The regional real estate, construction and hospitality sectors have been turned upside down over the last two years, with Covid-19 bringing these sectors to a halt. The impact of the pandemic remains, however, the resurrection of these vital sectors across the region is a welcome relief because they support the development of modern cities, which in turn have attracted commerce and tourism to the Middle East and North Africa.
This latest edition of Law Update, provides vital insights, updates and commentary on the latest trends taking shape across the real estate, construction, hotels and leisure sectors. The articles within this edition cover a broad range of topics, from what’s next for real estate in Dubai, to commentary on Saudi real estate, a market that is set to become the main bedrock of the region for years ahead. You will find articles on reforming real estate laws in Qatar, foreign investment and ownership in Oman, and mitigating risks on hotel construction projects and the lessons learnt from Covid.Read the full report
Living in a world that is increasingly governed by the electronic nature of business and enterprise, it is paramount to the sanctity of legitimate business operations that measures are taken to ensure the continued employment of honesty and good business practices. This increasing requirement is all the more pressing when dealing in securities, particularly given the vast amounts of money that changes hands on any given day. In response to such needs, and the growing fear of potential adverse affects of criminal activity occurring in relation to the same, the Jordanian Securities Commission issued “Instructions on Anti Money Laundering and Counter Terrorist Financing in Securities Activities” (the “Instructions”) in 2010, pursuant to the provisions of Article 12 of the Securities Law Number 76 of 2002 and the provisions of Article 14 of the Anti Money Laundering and Counter Terrorist Financing Law Number 46 of 2007.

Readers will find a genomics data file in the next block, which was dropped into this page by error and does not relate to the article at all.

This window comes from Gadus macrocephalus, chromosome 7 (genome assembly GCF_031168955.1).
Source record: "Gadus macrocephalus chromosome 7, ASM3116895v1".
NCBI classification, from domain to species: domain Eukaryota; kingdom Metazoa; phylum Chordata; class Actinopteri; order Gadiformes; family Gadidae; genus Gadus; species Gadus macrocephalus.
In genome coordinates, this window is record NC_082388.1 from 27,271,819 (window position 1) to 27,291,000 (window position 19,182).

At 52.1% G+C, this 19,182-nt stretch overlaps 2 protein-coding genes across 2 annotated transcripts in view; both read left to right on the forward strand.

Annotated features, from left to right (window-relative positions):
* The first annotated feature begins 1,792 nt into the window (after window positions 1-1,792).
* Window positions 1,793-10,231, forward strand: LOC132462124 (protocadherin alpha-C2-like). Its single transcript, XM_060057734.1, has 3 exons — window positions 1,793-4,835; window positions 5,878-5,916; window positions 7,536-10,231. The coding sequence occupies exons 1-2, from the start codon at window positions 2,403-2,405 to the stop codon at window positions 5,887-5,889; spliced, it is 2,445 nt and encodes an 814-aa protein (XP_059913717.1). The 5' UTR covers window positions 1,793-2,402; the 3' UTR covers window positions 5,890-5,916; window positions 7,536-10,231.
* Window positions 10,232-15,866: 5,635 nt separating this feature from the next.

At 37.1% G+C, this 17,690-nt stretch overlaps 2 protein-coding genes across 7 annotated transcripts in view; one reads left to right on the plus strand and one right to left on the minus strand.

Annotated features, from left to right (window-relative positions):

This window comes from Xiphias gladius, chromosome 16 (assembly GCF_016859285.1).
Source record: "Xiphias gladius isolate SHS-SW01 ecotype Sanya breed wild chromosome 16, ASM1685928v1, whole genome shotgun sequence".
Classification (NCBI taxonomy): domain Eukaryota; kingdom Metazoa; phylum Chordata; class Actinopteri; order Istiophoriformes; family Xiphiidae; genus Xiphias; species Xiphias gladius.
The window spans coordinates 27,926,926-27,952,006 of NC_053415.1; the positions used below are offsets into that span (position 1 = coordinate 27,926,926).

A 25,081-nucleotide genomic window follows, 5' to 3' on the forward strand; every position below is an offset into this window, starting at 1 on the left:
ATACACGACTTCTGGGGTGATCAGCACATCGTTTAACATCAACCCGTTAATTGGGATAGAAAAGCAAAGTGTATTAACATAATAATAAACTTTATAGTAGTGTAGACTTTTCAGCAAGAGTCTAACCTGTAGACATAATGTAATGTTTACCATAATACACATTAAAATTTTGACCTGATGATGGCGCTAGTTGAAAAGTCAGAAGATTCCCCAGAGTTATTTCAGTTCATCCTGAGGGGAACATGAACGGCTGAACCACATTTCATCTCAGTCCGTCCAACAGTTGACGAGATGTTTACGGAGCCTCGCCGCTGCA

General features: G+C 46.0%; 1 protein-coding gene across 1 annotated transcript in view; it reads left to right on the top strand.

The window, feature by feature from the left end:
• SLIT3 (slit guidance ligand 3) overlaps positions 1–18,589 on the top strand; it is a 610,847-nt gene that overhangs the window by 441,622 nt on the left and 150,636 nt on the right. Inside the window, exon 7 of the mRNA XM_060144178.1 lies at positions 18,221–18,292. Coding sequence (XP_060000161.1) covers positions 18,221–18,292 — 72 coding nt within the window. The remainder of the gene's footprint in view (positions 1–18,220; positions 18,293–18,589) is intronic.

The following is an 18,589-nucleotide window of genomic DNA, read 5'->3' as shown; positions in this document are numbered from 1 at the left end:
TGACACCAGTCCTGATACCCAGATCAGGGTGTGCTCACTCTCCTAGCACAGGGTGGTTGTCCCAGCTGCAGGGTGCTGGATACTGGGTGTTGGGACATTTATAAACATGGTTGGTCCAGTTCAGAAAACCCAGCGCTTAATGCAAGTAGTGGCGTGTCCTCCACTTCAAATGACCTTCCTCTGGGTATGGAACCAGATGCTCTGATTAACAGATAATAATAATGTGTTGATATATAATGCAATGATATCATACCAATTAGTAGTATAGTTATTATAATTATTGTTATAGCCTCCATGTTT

The main objectives of the Instructions are three-fold; firstly, to verify that sufficient due diligence is carried out in each and every circumstance relating to a transaction, especially where electronic transactions are employed that may cause confusion regarding the identification of the Original Beneficiary; secondly, to provide specific and more stringent guidelines regarding certain Politically Exposed Persons (as defined in the Instructions), and in particular, their financial verification; and finally, to impress upon the importance of training employees in Anti Money Laundering and Counter Terrorism Financing Laws.
The Instructions apply to all “Subject Parties”. Subject Parties are defined fairly broadly, and apply to licensed financial services companies, certain custodians, as well as to Mutual Investment Companies and Funds registered with the Securities Commission.